This is my tenth selection for The Pride and Prejudice Bicentenary Challenge 2013, our year-long event honoring Jane Austen’s second published novel. Please follow the link above to read all the details of this reading and viewing challenge. Sign up’s are now closed for new participants, but you can join us in reading all the great reviews and comments until December 31, 2013.
This Pride and Prejudice variation asks readers “What if Elizabeth Bennet had accepted Mr. Darcy’s first proposal?” After reading this question in the book’s description my first reaction was, ACK, why would she?
Like the two other novels by this author that I have read, the story begins on familiar ground at a certain point in Austen’s novel and then quickly takes a left turn—changing the course of the plot and the characters’ lives. In this case, it starts at a very critical moment, the first proposal scene when Mr. Darcy so arrogantly assumes that the less-socially-endowed Elizabeth Bennet would jump at the chance to accept his generous offer of marriage. Reynolds’ Lizzy is still repulsed by the thought of this man as her husband and frozen with disgust. Since Austen’s last sentence in Elizabeth’s refusal contains the title of this novel, I was all anticipation of reliving Elizabeth’s famous put down:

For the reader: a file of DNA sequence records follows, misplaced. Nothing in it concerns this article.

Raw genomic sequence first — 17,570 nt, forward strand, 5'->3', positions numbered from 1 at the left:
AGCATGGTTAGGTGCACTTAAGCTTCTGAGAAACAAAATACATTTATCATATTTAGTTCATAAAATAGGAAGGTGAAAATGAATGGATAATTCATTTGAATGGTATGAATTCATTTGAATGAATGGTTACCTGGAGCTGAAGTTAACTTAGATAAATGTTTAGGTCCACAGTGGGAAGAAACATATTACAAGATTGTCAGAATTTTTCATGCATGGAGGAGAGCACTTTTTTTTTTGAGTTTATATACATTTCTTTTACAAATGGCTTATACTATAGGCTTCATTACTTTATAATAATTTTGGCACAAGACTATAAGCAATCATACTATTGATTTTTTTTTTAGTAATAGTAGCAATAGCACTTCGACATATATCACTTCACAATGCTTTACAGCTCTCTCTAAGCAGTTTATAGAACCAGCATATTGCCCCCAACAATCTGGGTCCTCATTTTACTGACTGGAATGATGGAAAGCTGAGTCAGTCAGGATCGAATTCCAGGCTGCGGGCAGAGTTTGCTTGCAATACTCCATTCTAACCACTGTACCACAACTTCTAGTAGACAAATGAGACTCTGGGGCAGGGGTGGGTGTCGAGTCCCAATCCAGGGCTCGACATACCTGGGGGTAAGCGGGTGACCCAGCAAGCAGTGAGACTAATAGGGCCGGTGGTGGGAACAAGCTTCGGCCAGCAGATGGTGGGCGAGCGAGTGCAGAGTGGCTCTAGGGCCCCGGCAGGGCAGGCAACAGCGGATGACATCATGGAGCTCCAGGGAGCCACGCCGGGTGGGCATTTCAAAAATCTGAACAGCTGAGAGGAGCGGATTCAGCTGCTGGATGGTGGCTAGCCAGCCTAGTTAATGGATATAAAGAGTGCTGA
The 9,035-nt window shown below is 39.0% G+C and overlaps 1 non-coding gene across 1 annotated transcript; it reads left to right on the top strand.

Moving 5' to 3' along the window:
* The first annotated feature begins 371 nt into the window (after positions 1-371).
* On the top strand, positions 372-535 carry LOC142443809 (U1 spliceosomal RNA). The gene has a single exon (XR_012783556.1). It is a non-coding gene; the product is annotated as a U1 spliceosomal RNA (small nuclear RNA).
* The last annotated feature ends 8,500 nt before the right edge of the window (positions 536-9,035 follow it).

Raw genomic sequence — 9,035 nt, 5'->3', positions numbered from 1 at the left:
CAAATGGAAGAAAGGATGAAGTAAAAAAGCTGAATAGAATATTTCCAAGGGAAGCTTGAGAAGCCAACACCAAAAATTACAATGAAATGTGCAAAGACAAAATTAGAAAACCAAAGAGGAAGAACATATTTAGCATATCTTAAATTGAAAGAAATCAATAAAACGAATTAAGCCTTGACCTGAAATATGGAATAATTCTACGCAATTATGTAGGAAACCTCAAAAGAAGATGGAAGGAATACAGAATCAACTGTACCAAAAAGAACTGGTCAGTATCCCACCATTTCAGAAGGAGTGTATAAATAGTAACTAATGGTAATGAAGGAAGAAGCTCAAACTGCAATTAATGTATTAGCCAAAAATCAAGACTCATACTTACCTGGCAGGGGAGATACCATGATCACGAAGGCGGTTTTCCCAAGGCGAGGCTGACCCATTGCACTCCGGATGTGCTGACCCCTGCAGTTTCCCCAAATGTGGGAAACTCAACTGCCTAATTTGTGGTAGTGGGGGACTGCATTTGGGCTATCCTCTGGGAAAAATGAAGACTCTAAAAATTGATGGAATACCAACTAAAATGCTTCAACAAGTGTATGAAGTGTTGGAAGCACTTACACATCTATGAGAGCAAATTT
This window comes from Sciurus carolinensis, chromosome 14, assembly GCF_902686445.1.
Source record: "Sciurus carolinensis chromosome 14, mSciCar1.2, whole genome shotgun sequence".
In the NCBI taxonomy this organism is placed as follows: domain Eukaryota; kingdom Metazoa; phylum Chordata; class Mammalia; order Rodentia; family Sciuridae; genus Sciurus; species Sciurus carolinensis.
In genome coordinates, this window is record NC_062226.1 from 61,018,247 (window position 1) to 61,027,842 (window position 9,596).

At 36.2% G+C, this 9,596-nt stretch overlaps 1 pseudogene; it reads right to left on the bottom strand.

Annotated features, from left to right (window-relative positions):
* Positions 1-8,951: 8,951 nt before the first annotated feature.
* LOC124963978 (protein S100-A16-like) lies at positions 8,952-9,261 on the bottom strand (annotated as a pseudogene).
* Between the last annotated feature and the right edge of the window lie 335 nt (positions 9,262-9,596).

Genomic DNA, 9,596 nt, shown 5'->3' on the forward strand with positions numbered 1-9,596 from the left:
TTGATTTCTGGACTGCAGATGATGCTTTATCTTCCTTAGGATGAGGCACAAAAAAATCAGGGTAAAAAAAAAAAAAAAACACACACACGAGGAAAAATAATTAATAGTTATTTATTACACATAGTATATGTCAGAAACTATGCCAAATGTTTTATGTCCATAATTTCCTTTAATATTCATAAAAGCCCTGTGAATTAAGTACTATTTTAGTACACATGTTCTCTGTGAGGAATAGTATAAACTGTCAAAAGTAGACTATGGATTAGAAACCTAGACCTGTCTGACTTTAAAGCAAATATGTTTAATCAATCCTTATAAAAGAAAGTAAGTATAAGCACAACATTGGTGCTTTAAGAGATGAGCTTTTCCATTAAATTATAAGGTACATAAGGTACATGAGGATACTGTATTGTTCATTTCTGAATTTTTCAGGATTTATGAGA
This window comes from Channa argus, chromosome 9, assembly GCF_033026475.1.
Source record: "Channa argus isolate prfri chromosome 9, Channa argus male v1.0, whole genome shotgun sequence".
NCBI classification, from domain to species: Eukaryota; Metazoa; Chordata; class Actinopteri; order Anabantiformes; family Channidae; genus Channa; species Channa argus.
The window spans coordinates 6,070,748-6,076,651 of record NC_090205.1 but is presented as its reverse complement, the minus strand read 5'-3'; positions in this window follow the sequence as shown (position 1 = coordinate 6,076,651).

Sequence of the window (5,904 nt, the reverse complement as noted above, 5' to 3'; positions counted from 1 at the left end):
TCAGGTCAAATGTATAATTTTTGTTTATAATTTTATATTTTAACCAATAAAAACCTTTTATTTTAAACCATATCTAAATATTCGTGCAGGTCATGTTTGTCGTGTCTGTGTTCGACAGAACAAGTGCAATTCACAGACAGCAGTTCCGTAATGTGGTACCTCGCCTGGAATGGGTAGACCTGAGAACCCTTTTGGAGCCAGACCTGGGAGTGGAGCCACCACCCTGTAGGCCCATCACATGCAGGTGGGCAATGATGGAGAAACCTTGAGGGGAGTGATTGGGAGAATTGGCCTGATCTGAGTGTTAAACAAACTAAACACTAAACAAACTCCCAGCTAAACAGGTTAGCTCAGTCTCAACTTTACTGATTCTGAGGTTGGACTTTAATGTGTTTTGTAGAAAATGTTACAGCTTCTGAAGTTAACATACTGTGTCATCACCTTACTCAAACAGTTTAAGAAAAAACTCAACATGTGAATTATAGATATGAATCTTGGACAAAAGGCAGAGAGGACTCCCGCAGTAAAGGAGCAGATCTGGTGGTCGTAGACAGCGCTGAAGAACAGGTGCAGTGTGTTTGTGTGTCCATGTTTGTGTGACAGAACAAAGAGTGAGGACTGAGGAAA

“From the very beginning — from the first moment, I may almost say — of my acquaintance with you, your manners, impressing me with the fullest belief of your arrogance, your conceit, and your selfish disdain of the feelings of others, were such as to form that groundwork of disapprobation on which succeeding events have built so immoveable a dislike; and I had not known you a month before I felt that you were the last man in the world whom I could ever be prevailed on to marry.”